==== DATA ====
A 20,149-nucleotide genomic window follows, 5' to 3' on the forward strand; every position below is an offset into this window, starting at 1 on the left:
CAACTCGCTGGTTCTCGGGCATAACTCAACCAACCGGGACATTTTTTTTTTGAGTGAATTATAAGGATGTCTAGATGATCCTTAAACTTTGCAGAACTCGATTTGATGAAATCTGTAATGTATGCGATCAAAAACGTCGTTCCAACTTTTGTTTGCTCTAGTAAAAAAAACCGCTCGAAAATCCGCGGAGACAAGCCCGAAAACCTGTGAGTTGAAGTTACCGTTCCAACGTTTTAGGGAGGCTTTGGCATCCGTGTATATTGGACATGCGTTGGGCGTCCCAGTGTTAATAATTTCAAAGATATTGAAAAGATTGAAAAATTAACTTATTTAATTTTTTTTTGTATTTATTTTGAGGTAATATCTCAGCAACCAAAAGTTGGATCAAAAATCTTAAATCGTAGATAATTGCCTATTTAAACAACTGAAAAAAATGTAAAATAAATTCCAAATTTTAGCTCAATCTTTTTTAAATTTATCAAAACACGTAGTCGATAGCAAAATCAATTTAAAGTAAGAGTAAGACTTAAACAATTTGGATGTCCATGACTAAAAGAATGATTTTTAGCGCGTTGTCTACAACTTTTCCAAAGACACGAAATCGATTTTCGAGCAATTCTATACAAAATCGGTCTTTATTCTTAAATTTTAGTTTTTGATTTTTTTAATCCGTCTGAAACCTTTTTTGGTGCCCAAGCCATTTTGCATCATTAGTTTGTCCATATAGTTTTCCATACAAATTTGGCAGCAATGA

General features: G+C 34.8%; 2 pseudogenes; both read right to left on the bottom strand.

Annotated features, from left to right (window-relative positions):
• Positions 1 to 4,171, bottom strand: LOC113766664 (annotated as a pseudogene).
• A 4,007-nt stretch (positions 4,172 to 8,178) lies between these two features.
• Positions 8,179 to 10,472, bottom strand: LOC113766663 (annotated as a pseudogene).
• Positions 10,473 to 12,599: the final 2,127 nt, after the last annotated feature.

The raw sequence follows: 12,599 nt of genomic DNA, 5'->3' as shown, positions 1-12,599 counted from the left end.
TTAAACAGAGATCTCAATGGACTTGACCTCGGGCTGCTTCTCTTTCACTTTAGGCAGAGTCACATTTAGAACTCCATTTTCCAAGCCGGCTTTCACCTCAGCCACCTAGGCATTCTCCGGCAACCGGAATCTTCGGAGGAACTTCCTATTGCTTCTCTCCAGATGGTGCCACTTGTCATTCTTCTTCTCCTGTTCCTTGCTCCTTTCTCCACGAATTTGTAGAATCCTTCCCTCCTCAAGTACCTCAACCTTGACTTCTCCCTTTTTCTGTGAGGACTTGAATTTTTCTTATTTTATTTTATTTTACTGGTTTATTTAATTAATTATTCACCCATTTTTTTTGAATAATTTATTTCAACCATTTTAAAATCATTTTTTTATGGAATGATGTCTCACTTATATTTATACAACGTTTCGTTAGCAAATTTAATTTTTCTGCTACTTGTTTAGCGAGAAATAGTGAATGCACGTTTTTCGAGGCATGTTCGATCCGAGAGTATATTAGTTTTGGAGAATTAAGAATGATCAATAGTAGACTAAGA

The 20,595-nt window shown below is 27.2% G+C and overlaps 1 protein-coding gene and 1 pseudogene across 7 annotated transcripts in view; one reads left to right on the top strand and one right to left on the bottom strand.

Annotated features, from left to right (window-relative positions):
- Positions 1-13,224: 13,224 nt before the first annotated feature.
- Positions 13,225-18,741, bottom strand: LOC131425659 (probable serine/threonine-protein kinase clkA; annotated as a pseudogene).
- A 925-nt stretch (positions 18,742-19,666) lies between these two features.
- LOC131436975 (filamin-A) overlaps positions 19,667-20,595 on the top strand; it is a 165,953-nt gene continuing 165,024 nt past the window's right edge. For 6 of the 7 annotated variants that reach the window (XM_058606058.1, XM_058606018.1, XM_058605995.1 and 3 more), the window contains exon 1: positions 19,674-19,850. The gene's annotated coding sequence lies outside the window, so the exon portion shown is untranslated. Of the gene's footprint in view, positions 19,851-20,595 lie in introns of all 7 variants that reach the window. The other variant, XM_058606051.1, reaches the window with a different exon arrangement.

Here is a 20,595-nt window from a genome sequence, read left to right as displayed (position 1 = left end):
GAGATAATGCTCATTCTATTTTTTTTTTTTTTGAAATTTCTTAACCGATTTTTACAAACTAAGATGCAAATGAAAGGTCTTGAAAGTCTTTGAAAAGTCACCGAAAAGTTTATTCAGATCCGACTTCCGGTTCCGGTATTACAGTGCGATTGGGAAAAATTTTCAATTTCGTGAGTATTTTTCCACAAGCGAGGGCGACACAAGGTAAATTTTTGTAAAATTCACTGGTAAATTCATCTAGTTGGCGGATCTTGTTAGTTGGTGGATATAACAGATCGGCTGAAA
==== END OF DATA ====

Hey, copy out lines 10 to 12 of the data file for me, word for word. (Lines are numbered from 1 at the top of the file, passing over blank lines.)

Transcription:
TTAAACAGAGATCTCAATGGACTTGACCTCGGGCTGCTTCTCTTTCACTTTAGGCAGAGTCACATTTAGAACTCCATTTTCCAAGCCGGCTTTCACCTCAGCCACCTAGGCATTCTCCGGCAACCGGAATCTTCGGAGGAACTTCCTATTGCTTCTCTCCAGATGGTGCCACTTGTCATTCTTCTTCTCCTGTTCCTTGCTCCTTTCTCCACGAATTTGTAGAATCCTTCCCTCCTCAAGTACCTCAACCTTGACTTCTCCCTTTTTCTGTGAGGACTTGAATTTTTCTTATTTTATTTTATTTTACTGGTTTATTTAATTAATTATTCACCCATTTTTTTTGAATAATTTATTTCAACCATTTTAAAATCATTTTTTTATGGAATGATGTCTCACTTATATTTATACAACGTTTCGTTAGCAAATTTAATTTTTCTGCTACTTGTTTAGCGAGAAATAGTGAATGCACGTTTTTCGAGGCATGTTCGATCCGAGAGTATATTAGTTTTGGAGAATTAAGAATGATCAATAGTAGACTAAGA

The 20,595-nt window shown below is 27.2% G+C and overlaps 1 protein-coding gene and 1 pseudogene across 7 annotated transcripts in view; one reads left to right on the top strand and one right to left on the bottom strand.

Annotated features, from left to right (window-relative positions):